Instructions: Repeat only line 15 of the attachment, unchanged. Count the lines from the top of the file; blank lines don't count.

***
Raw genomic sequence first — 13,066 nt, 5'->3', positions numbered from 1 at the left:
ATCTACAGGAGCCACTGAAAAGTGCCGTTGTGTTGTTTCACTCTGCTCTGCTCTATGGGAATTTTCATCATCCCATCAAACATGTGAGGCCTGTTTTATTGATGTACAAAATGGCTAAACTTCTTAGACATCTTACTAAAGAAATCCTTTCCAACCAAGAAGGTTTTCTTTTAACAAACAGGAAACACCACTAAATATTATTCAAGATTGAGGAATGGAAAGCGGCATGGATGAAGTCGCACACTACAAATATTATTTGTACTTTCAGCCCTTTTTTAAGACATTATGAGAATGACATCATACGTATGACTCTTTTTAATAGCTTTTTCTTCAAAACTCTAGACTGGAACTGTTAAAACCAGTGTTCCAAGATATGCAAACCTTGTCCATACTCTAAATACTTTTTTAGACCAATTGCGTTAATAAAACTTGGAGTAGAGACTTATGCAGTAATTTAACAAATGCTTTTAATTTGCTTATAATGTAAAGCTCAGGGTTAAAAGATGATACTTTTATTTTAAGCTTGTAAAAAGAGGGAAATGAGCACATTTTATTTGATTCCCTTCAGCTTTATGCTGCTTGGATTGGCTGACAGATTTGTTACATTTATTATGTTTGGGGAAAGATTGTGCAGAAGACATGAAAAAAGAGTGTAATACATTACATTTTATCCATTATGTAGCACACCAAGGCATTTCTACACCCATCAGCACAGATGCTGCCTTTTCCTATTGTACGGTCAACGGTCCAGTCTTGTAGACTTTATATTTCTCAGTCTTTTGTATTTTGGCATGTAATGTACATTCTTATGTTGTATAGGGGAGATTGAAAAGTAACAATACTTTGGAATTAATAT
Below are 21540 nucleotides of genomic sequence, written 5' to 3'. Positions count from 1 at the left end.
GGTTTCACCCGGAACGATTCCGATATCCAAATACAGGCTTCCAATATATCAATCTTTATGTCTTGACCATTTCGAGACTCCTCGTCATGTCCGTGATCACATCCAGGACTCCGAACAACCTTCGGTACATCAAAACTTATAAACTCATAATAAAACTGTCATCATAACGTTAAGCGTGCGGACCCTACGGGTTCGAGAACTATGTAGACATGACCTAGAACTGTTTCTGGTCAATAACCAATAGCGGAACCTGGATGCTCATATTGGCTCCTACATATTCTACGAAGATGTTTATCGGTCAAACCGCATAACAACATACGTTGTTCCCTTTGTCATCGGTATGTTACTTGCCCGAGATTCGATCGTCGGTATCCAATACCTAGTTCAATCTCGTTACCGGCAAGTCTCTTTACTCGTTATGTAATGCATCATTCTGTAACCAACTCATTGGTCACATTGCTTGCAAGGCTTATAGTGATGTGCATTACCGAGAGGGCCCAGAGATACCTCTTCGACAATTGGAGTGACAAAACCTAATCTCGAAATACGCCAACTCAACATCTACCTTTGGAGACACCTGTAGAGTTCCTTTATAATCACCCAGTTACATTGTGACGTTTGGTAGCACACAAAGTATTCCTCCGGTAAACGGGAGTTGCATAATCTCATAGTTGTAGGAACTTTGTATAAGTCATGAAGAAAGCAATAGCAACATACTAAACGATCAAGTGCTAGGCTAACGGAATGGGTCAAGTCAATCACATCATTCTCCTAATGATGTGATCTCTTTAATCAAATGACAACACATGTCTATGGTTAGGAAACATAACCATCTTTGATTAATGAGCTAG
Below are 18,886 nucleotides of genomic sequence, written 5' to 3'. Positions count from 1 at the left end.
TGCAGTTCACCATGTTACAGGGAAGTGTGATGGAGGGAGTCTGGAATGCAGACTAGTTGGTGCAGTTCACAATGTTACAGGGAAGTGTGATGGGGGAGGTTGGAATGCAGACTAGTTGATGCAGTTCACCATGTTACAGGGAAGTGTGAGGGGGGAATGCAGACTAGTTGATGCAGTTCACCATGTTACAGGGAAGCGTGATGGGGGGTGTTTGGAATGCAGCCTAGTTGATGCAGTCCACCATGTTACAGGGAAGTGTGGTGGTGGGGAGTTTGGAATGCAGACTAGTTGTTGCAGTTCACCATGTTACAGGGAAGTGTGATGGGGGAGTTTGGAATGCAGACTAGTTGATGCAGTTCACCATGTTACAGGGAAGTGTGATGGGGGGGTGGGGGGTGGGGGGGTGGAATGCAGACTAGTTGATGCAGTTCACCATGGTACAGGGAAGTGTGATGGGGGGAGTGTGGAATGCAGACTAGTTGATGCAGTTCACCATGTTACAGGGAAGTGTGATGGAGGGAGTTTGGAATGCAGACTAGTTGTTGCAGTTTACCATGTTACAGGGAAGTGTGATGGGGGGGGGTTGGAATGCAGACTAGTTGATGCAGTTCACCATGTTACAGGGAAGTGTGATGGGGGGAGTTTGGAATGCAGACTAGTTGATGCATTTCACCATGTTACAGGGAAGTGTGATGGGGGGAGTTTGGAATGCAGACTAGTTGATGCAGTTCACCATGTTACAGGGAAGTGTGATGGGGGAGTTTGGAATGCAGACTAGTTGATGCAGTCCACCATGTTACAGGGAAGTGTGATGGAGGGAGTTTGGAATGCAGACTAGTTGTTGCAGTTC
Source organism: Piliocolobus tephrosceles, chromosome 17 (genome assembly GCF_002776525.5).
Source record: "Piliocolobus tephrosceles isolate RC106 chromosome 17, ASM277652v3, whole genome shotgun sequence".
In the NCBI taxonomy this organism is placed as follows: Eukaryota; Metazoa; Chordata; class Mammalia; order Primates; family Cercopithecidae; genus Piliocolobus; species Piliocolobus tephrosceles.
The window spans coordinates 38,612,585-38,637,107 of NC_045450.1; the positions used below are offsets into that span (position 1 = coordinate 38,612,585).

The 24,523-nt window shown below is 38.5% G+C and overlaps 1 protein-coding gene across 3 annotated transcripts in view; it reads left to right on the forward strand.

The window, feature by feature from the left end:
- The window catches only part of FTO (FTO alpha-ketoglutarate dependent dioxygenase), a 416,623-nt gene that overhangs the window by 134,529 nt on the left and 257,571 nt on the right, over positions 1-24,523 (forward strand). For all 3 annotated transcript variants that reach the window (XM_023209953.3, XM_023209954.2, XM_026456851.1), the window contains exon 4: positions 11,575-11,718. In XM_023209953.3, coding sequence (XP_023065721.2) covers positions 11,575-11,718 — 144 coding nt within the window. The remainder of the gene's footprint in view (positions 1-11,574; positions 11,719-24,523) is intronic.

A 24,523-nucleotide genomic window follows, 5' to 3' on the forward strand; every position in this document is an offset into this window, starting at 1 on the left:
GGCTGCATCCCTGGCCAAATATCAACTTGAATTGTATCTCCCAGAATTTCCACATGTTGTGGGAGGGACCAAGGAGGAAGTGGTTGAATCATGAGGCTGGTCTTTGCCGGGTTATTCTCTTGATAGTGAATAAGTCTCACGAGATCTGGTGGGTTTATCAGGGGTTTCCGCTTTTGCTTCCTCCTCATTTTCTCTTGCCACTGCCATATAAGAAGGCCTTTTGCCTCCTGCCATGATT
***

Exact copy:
GGCTGCATCCCTGGCCAAATATCAACTTGAATTGTATCTCCCAGAATTTCCACATGTTGTGGGAGGGACCAAGGAGGAAGTGGTTGAATCATGAGGCTGGTCTTTGCCGGGTTATTCTCTTGATAGTGAATAAGTCTCACGAGATCTGGTGGGTTTATCAGGGGTTTCCGCTTTTGCTTCCTCCTCATTTTCTCTTGCCACTGCCATATAAGAAGGCCTTTTGCCTCCTGCCATGATT